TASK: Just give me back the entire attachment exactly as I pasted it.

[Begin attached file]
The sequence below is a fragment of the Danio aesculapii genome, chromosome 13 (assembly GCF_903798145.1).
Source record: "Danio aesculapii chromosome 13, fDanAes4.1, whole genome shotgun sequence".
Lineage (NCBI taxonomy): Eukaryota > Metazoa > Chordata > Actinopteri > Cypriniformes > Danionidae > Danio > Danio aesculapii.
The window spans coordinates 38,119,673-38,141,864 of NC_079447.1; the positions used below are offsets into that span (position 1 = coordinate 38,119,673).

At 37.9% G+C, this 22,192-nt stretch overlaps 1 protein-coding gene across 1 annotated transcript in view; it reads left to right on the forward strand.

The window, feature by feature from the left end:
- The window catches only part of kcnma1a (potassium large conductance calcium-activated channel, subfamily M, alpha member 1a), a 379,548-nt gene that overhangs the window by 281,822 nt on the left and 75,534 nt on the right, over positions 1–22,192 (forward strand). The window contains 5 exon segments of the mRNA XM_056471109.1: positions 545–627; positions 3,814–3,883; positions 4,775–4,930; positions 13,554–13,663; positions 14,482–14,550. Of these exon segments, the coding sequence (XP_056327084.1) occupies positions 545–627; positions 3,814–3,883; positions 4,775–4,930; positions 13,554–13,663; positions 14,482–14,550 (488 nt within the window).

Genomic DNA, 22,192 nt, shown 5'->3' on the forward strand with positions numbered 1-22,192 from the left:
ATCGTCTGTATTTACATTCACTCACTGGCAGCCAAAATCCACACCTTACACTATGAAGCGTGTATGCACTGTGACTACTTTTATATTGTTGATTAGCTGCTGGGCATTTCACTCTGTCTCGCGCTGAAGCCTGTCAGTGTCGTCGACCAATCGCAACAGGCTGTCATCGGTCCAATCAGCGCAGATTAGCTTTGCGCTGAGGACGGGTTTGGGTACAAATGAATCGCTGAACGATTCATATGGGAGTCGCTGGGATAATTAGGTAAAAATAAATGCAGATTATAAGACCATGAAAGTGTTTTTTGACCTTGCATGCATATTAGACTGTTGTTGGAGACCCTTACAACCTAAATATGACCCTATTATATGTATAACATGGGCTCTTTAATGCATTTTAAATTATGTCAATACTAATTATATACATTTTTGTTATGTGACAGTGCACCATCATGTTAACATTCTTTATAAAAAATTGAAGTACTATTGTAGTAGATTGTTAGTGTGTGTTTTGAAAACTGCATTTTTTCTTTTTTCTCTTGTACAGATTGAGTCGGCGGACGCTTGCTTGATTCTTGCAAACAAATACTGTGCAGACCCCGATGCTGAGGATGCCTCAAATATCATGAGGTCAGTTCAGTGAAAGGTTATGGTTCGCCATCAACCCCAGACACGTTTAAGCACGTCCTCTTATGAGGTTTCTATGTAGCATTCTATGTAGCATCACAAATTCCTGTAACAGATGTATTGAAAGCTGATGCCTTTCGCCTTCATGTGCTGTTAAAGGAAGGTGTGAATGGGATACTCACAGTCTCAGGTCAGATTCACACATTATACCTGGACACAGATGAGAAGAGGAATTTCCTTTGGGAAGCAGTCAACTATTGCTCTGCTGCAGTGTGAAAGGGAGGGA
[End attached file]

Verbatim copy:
The sequence below is a fragment of the Danio aesculapii genome, chromosome 13 (assembly GCF_903798145.1).
Source record: "Danio aesculapii chromosome 13, fDanAes4.1, whole genome shotgun sequence".
Lineage (NCBI taxonomy): Eukaryota > Metazoa > Chordata > Actinopteri > Cypriniformes > Danionidae > Danio > Danio aesculapii.
The window spans coordinates 38,119,673-38,141,864 of NC_079447.1; the positions used below are offsets into that span (position 1 = coordinate 38,119,673).

At 37.9% G+C, this 22,192-nt stretch overlaps 1 protein-coding gene across 1 annotated transcript in view; it reads left to right on the forward strand.

The window, feature by feature from the left end:
- The window catches only part of kcnma1a (potassium large conductance calcium-activated channel, subfamily M, alpha member 1a), a 379,548-nt gene that overhangs the window by 281,822 nt on the left and 75,534 nt on the right, over positions 1–22,192 (forward strand). The window contains 5 exon segments of the mRNA XM_056471109.1: positions 545–627; positions 3,814–3,883; positions 4,775–4,930; positions 13,554–13,663; positions 14,482–14,550. Of these exon segments, the coding sequence (XP_056327084.1) occupies positions 545–627; positions 3,814–3,883; positions 4,775–4,930; positions 13,554–13,663; positions 14,482–14,550 (488 nt within the window).

Genomic DNA, 22,192 nt, shown 5'->3' on the forward strand with positions numbered 1-22,192 from the left:
ATCGTCTGTATTTACATTCACTCACTGGCAGCCAAAATCCACACCTTACACTATGAAGCGTGTATGCACTGTGACTACTTTTATATTGTTGATTAGCTGCTGGGCATTTCACTCTGTCTCGCGCTGAAGCCTGTCAGTGTCGTCGACCAATCGCAACAGGCTGTCATCGGTCCAATCAGCGCAGATTAGCTTTGCGCTGAGGACGGGTTTGGGTACAAATGAATCGCTGAACGATTCATATGGGAGTCGCTGGGATAATTAGGTAAAAATAAATGCAGATTATAAGACCATGAAAGTGTTTTTTGACCTTGCATGCATATTAGACTGTTGTTGGAGACCCTTACAACCTAAATATGACCCTATTATATGTATAACATGGGCTCTTTAATGCATTTTAAATTATGTCAATACTAATTATATACATTTTTGTTATGTGACAGTGCACCATCATGTTAACATTCTTTATAAAAAATTGAAGTACTATTGTAGTAGATTGTTAGTGTGTGTTTTGAAAACTGCATTTTTTCTTTTTTCTCTTGTACAGATTGAGTCGGCGGACGCTTGCTTGATTCTTGCAAACAAATACTGTGCAGACCCCGATGCTGAGGATGCCTCAAATATCATGAGGTCAGTTCAGTGAAAGGTTATGGTTCGCCATCAACCCCAGACACGTTTAAGCACGTCCTCTTATGAGGTTTCTATGTAGCATTCTATGTAGCATCACAAATTCCTGTAACAGATGTATTGAAAGCTGATGCCTTTCGCCTTCATGTGCTGTTAAAGGAAGGTGTGAATGGGATACTCACAGTCTCAGGTCAGATTCACACATTATACCTGGACACAGATGAGAAGAGGAATTTCCTTTGGGAAGCAGTCAACTATTGCTCTGCTGCAGTGTGAAAGGGAGGGA